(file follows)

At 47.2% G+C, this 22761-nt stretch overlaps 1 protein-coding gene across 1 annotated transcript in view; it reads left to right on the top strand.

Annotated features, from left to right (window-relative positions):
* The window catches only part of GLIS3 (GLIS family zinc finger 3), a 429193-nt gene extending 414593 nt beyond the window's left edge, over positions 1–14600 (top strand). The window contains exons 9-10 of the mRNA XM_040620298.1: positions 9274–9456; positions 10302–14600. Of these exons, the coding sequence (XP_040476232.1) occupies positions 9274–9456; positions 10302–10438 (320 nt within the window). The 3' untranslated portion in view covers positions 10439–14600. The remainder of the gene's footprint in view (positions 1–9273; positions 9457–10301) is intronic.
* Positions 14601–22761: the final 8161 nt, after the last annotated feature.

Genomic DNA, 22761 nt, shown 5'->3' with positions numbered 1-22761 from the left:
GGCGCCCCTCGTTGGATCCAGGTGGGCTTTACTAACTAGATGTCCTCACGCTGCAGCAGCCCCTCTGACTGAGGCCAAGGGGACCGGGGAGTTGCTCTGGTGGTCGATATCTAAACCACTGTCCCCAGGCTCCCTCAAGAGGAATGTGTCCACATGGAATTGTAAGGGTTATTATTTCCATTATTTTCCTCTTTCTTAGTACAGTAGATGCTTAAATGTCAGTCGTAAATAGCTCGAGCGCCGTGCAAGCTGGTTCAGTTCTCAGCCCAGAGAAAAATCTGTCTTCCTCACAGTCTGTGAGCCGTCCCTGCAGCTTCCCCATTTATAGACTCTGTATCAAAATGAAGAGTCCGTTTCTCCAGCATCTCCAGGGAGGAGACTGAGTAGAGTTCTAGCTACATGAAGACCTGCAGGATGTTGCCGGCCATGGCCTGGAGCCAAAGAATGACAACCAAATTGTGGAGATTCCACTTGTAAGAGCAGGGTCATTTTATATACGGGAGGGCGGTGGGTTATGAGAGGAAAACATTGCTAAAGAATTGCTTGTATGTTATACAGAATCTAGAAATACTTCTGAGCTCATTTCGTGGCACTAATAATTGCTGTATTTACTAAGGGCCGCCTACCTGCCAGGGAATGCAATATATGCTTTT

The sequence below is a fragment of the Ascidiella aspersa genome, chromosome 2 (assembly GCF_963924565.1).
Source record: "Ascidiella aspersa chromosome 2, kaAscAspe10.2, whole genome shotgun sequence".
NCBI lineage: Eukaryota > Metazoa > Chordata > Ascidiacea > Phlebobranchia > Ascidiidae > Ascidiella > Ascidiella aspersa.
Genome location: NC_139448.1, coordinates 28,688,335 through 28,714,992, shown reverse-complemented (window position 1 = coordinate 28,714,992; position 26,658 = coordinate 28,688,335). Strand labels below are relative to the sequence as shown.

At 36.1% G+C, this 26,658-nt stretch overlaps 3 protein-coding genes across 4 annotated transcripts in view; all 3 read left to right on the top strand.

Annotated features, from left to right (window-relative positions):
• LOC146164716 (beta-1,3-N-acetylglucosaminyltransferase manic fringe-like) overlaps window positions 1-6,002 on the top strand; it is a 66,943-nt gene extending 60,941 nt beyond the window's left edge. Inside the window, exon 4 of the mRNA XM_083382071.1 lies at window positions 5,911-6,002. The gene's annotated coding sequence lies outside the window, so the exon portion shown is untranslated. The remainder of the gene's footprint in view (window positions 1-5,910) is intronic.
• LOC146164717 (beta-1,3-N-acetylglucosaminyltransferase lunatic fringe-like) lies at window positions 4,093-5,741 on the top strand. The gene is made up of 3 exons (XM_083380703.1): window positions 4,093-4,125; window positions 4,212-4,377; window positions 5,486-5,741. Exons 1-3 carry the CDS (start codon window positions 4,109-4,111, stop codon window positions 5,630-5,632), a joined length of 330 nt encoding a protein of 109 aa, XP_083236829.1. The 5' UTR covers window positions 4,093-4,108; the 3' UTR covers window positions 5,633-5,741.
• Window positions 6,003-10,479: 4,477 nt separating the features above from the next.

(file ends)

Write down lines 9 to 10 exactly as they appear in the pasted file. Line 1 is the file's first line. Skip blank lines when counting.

NCBI lineage: Eukaryota > Metazoa > Chordata > Ascidiacea > Phlebobranchia > Ascidiidae > Ascidiella > Ascidiella aspersa.
Genome location: NC_139448.1, coordinates 28,688,335 through 28,714,992, shown reverse-complemented (window position 1 = coordinate 28,714,992; position 26,658 = coordinate 28,688,335). Strand labels below are relative to the sequence as shown.